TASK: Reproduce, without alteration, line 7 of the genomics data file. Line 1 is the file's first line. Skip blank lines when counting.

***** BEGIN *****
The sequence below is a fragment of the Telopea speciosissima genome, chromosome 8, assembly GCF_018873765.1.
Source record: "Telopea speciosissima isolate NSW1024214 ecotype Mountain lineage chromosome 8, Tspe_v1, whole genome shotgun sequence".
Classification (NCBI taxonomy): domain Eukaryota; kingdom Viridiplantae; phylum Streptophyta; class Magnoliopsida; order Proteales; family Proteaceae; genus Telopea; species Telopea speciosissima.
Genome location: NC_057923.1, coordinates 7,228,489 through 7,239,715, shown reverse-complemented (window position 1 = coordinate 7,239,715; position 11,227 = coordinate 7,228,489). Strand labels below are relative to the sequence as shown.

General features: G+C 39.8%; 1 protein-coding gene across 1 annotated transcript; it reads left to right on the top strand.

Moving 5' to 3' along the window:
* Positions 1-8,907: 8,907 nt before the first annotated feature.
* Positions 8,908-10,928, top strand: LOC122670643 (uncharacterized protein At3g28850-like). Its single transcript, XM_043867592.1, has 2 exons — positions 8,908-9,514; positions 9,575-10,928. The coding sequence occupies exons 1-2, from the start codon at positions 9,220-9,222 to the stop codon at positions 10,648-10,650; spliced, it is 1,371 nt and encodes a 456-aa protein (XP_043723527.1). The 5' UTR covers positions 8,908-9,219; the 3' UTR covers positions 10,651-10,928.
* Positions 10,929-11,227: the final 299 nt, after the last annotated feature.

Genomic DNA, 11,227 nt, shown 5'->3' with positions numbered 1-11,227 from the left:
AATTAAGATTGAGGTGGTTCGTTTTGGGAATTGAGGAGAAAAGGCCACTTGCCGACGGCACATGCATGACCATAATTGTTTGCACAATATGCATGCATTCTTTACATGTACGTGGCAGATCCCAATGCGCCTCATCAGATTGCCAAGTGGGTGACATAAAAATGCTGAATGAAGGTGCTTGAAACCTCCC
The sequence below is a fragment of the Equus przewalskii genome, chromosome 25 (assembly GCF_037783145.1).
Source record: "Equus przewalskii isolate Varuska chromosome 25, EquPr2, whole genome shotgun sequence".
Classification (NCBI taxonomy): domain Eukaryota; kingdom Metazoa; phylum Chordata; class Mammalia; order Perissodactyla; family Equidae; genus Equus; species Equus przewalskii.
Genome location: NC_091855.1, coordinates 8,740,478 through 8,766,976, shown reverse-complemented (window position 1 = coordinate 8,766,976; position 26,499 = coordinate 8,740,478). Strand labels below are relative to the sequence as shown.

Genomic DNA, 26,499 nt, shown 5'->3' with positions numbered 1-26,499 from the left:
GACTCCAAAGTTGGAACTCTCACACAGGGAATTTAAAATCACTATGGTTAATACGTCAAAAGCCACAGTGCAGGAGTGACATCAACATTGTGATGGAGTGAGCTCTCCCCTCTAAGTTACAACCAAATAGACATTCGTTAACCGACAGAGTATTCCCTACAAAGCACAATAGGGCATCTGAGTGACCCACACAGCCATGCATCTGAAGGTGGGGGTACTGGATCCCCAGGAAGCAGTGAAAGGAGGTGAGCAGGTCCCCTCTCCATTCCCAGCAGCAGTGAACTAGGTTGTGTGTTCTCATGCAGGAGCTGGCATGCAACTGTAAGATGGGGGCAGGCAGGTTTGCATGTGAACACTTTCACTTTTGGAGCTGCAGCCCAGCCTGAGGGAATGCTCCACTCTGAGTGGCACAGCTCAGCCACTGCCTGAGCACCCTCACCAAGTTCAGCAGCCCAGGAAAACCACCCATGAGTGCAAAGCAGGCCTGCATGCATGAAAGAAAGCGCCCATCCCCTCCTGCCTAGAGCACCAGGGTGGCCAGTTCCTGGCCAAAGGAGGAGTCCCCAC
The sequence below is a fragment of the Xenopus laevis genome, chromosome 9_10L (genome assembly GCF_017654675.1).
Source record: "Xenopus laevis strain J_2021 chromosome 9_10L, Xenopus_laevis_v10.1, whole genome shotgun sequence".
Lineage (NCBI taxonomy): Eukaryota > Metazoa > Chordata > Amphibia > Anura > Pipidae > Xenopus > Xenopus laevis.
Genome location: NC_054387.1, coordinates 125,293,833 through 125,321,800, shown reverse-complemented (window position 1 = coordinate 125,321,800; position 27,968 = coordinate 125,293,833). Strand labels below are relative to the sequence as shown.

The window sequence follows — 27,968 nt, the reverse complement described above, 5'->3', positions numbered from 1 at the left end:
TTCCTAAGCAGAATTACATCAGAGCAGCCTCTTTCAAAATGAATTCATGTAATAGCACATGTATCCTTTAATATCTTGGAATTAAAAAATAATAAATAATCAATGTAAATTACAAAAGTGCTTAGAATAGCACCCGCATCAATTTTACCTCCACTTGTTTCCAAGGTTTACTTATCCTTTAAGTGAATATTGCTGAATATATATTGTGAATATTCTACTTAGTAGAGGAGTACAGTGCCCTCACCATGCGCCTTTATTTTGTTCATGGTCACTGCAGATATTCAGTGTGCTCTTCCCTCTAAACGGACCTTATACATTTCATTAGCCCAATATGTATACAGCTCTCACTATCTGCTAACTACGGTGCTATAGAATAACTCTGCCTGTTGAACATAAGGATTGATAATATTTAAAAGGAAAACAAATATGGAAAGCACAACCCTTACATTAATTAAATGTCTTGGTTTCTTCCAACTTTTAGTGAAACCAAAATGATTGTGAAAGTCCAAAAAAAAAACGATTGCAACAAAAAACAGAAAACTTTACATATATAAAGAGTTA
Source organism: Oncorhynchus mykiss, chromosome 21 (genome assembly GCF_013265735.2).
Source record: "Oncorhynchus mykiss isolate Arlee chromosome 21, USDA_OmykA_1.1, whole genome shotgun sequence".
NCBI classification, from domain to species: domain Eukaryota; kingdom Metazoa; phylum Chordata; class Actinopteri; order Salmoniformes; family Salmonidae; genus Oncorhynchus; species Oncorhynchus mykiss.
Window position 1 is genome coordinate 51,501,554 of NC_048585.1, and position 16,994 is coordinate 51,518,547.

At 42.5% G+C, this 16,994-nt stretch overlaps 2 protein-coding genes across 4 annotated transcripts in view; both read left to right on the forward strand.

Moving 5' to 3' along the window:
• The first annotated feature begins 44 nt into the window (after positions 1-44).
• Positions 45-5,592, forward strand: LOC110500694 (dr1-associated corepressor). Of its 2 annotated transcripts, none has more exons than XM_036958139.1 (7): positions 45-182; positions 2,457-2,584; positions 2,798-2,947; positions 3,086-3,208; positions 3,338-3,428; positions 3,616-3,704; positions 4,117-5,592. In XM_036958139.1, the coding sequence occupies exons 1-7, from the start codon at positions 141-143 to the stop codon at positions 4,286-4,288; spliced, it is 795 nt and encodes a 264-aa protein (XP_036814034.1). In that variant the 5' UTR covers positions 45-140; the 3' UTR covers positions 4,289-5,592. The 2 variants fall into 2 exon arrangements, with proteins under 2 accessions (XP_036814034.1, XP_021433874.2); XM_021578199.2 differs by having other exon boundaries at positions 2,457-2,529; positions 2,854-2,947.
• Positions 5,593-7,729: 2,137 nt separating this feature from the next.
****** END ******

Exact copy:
* Positions 1-8,907: 8,907 nt before the first annotated feature.